Cracking the shell: What does China mean to the next-gen race
Although we’re but a shy three months into the next generation of console gaming, several trends have begun to take form. The most prominent of these trends, or at the very least the one that speaks the loudest, is that of sales. At 4.38 million units sold, the PlayStation 4 has built a sizeable lead of approximately 1.2 million units over the Xbox One. Of course, this is an early figure and one open to variance; there’s no guarantee that Sony will retain its lead going forward. Regardless, these numbers do ask the question of why the three systems hold the standings they do.
Beyond the obvious indicators of the popularity of the services and games offered on each system (which is likely the biggest factor) and price, an explanation can be found by looking at demographics—that is, the role of consumer countries thus far, and the impact of currently untapped markets. It’s surely no coincidence that PS4, the system with the larger of the two launch demographics (at 32 countries day one), has won an early victory, nor is it surprising that Microsoft is working to get the XOne available in every region it can as quickly as possible. But looking forward, apart from a few countries currently tied up with trade restrictions, there’s less room for a new market to influence the next-gen tide. All the big boys (US, EU, Japan, etc.) have either shown up or are next in line—except one. China.
Hong Kong, China.
We’re talking about the world’s most populous nation here—a nation with well over a billion people within its borders, the majority of whom are uninvolved with today’s console industry yet simultaneously heavily involved in mobile and PC gaming. It goes without saying that if any of the three console titans were to harness the Chinese market with even a shred of exclusivity in their arrangement, their system would receive a serious boon.
But that’s just the situation from a distance. The fact of the matter is that China is not necessarily the consumer goldmine it may appear on paper, especially where the games industry—specifically, game consoles—is concerned.
It’s no grand secret that video games often play the scapegoat and are blamed for an alleged and entirely unfounded negative influence on society. However, the majority of the world continues to allow and profit from interactive entertainment—an ethical contradiction that I’ll save for another article. China on the other hand has had a ban on game consoles in place since 2000, the reason for it being the aforementioned prophecy of corrupted youth. As you can easily imagine, this ban has severely impeded the console industry’s ability to enter China, leaving the Shanghai free-trade zone as the nation’s only entryway.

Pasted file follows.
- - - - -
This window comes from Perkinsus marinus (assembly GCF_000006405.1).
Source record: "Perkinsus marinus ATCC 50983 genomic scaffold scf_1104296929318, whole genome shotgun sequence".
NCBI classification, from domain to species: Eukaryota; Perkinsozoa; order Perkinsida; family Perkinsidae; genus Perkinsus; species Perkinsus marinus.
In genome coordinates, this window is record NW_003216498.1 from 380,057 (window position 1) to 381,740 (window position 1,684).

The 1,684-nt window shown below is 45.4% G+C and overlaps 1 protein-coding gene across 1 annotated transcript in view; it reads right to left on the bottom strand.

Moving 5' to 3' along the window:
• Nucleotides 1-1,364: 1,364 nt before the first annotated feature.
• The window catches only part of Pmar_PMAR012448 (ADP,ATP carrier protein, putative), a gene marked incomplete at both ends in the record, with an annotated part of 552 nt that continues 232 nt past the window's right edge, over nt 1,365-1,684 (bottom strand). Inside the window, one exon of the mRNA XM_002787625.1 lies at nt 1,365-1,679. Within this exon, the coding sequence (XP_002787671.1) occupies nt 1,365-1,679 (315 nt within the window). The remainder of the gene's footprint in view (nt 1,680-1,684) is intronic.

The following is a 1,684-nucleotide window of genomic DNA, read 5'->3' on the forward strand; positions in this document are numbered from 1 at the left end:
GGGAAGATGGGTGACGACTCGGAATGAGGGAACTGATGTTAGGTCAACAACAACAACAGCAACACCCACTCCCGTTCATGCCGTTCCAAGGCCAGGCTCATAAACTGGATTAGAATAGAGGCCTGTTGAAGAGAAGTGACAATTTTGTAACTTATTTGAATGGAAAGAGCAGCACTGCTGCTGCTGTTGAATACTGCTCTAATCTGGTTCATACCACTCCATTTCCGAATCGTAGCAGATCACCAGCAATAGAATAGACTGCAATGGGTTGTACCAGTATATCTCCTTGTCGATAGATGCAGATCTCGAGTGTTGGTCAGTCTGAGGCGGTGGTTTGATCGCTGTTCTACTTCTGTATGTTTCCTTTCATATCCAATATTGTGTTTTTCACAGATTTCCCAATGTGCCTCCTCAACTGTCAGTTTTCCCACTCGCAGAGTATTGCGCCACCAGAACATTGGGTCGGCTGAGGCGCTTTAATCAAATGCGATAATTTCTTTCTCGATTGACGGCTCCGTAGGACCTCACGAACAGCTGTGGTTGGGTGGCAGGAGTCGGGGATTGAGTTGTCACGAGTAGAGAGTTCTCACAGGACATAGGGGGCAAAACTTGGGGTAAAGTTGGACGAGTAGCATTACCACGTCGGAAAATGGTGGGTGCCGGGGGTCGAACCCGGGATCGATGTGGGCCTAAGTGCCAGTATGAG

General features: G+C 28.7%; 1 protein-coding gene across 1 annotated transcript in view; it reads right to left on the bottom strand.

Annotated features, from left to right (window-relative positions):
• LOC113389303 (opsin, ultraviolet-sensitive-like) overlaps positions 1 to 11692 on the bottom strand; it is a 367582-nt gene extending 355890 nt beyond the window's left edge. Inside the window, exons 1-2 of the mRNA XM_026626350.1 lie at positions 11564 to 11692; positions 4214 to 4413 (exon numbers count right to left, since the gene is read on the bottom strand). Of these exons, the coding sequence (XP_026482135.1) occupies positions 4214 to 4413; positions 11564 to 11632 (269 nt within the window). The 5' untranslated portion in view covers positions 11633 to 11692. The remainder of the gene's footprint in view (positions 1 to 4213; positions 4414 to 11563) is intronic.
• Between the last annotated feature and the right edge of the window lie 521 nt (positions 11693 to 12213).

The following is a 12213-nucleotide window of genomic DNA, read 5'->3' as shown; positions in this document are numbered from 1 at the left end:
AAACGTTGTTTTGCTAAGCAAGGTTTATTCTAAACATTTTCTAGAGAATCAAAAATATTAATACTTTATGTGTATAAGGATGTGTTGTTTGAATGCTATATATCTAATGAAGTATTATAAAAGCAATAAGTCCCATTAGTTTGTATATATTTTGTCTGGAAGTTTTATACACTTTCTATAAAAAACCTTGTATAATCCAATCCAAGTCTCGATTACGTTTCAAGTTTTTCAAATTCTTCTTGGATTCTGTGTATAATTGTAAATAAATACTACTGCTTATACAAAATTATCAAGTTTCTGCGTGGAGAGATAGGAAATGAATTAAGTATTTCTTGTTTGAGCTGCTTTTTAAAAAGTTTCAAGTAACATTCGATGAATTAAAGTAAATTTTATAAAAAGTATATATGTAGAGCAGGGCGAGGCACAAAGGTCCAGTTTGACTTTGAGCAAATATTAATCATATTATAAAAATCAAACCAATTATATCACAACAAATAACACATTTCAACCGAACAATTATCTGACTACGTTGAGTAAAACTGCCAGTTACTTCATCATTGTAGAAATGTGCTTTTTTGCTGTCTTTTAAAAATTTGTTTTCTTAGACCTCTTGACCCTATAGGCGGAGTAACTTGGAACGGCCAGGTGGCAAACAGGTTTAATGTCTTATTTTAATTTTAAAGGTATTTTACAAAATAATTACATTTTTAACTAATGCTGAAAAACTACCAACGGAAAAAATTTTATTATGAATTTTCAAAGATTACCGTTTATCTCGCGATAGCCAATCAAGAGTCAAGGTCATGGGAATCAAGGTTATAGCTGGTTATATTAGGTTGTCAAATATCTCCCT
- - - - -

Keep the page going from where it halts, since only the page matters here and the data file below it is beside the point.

With that said, it’s not impossible for China to become a major player in the interactive entertainment game. A recent update on China’s Ministry of Culture (via Bloomberg) revealed that the nation is in the process of revisiting its heretofore iron-fisted policies on video games. Speaking on the nation’s revision, president of the Ministry Cai Wu said, “We want to open the window a crack to get some fresh air, but we still need a screen to block the flies and mosquitoes.”
It’s not a promise of undisturbed hordes of happy-go-lucky consoles frolicking unabated in a field of free enterprise, but any change is good change if the previous option is a flat no. Cai’s sentiments are more reassuring when paired with his previous comment on the situation—that the government shouldn’t “go beyond its duties to intervene in the commercial cultural market.”
Ultimately, the in-progress changes in China suggest that the nation and the potential market therein will graduate to viability in the grander scheme of the games industry. The news comes on the heels of Sony expressing interest in the “promising” Chinese market, in addition to Nintendo’s intent to look to capitalize on the free-trade zone in Shanghai. With Microsoft’s partnership with BesTV, of Shanghai Media Group, confirming their interest in the Eastern market as well (albeit it potentially less gaming-centered), it’s clear that China could prove to be a pivotal demographic in the next-gen race.
How exactly it may do so is a less straightforward subject, however. It’s a promising opportunity to be sure, but Nintendo and Sony and Microsoft will be answering different questions as they navigate China. Sony’s interest in China is likely because the company now has an unprecedentedly large means of solidifying their Eastern influence, using their hold on Japan as a convenient go-between. Microsoft on the other hand may finally be able to do something in the East with China, their previous attempts to expand eastward all quashed by a combination of xenophobia, Sony’s popularity and poor product delivery.
Then there’s Nintendo, which stands to gain the most out of the alleged expansion. Expanding into China would benefit Sony and Microsoft greatly, but ultimately prove to be nothing more than a shot in the arm for two already succeeding consoles. Meanwhile, the Wii U is working to pick up every sale (and game) it can, meaning Chinese sales could catalyze a much-needed upswing for the system. What’s more, entering a new market means the $299.99 Wii U ($239.99 if you want to get finicky) will hold a simple but weighty cost advantage over its two competitors which would presumably hit shelves at the same time.
Here's hoping something like this comes along around that time.
In any case, hearsay is hearsay, and given the Chinese Ministry’s ironclad itinerary of releasing revised rules on video games “as soon as possible,” we shouldn’t expect Chinese-aimed promotional campaigns tomorrow.